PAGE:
An Israelite Without Guile
On Dating Nice Catholic Girls
Once she told me, "I went through that phase in my life when I would embroider 'I LOVE JESUS' on samplers. The security God gives gets interrupted in this world, where we don't hear His voice directly. Friendship is the security of every day."
My security was Melissa. She became the generator that supplied the buzz. Her buoyancy, the way she revealed herself as recklessly as a patient on a couch, worked on me like a stimulant. Or perhaps I mean an anti-depressant. I remember climbing Camelback Mountain on a breezy winter morning, watching in a trance as her strong legs hauled her over the files of boulders just below the summit. When we gained the top, panting, the wind chilling our sweat, I said, "I love you." It was not a voluntary act; the words shot out of my mouth like a ball-bearing from a wrist rocket.
"Oh!" She exclaimed, looking pleasantly surprised. "I love you, too!"
Thus was romance elevated to relationship. Did our fresh mutual profession encourage me, during our cuddle sessions, to boldly go, as Melissa put it? Initially, yes. And Melissa refused everything bolder than a snog. Coming from Melissa, who offered me her lap for a pillow as naturally as she offered me Diet Mountain Dew from her refrigerator, these refusals were less frustrating than intriguing. I quizzed her on them, and our interviews kept us up long into the night.
"There are certain things," she said, knowing no list was necessary, "that I can't see myself doing before marriage."
Jesuitical me: "It could be argued, you know, that snogging and snuggle-bunnies are sinful in themselves. Concupiscence of the flesh, and all that."
"For you, maybe. For me, cuddling and hand-holding mean warmth and protection. They could just as easily be platonic. Sex is like love—a leap into the terrifying unknown. It's like you're joining forces with your partner to battle Galactus. Yes, my beliefs line up with the Church's, but there's also more to them."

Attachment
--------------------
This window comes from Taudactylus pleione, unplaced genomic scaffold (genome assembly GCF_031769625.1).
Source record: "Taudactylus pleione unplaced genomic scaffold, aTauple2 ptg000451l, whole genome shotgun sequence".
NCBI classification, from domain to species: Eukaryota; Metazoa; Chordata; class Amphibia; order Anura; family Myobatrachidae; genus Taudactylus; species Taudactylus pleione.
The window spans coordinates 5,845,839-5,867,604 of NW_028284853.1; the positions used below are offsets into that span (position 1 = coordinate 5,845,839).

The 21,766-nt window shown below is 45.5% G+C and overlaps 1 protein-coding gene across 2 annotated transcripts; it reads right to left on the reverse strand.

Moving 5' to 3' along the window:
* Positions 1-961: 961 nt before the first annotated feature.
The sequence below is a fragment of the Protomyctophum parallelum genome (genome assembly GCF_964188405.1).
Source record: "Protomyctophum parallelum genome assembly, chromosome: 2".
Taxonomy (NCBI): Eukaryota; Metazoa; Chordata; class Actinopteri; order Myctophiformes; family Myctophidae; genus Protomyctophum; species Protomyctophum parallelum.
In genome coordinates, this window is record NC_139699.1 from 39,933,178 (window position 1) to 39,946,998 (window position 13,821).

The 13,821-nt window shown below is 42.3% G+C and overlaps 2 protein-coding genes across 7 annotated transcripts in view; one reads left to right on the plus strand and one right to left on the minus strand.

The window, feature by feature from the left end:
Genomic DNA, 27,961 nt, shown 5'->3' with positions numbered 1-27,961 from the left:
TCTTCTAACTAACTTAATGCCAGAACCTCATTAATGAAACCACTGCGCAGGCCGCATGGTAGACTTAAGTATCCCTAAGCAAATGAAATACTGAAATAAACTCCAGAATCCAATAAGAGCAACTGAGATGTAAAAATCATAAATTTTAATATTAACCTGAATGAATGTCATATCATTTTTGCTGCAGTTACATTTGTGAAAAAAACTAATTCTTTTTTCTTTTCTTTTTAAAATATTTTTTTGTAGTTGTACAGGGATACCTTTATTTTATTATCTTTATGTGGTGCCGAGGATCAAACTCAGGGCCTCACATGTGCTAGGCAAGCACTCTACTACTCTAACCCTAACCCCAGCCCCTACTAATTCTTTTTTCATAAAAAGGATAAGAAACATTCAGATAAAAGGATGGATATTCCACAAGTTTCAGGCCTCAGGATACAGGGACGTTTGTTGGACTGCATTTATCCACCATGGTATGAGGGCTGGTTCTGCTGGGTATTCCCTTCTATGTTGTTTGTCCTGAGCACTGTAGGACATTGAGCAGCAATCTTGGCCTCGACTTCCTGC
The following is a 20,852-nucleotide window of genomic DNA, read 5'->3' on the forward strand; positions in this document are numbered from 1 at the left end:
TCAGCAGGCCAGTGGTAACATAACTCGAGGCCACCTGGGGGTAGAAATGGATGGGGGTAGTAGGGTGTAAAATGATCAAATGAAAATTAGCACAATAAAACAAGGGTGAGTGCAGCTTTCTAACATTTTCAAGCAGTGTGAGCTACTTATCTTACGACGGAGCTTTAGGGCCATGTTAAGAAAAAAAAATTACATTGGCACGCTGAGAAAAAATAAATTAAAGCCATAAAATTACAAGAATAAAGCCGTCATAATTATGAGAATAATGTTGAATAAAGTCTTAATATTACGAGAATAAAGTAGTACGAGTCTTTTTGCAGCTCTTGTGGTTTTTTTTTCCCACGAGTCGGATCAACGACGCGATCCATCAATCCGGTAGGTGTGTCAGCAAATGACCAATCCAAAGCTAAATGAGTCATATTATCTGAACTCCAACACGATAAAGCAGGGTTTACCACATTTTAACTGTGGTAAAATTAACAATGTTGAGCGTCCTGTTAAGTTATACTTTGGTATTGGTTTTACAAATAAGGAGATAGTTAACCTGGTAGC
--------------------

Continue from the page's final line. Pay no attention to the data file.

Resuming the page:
I struggled to digest this. "You say love is dangerous. Are we in love?" She nodded. "Well, does it feel dangerous?"
She shook her head.
A disconnect. Not the sex thing—I knew a good strategic sacrifice when I saw one. Those sallies into No-Man's Land amounted to nothing more than a token gesture, a re-affirmation of gender roles; me Apollo, you Daphne. The possibility that Melissa and I could be loving one another at different mpi -- now, that could be a buzzkill.
Like the husband who suspects his wife of cheating, I began hunting for clues to confirm my fear, not trusting myself wholly to acknowledge them. Nevertheless, it became clear, a case for an emotional trade deficit could be made. Whereas I had a handful of friends and two hands full of enemies, Melissa was all chatty charity with everyone she met, from me to the cashier at Souper Salad. The same thoughts she murmured to me as we lay entwined of an evening would turn up the next morning on her LiveJournal page, edited for tense agreement.
If Melissa made any distinction between public and private, friendship and love, my eyes were not tuned finely enough to see it.
Reverting to the playbook, I cooled off pointedly. But the point was lost on Melissa. Once I told her, "I can't see you these next couple of days. I'm writing." She answered, "Okay!" as brightly as she'd have done had I said I'd fixed us a nice tuna casserole. Another time I told her, simply, "I'm busy." Same result. Loudly praising the beauty of other women would hardly have worked; Melissa did this herself. "Hudson Leick is absolutely perfect-looking," she'd gush, referring to one of the regulars on Xena: Warrior Princess. "It says great things about her range, that she can play a lunatic like Callisto."
Max Lindenman is a freelance writer, based in Phoenix. He has been published in National Catholic Reporter, Busted Halo and Salon. His Open Salon blog is here.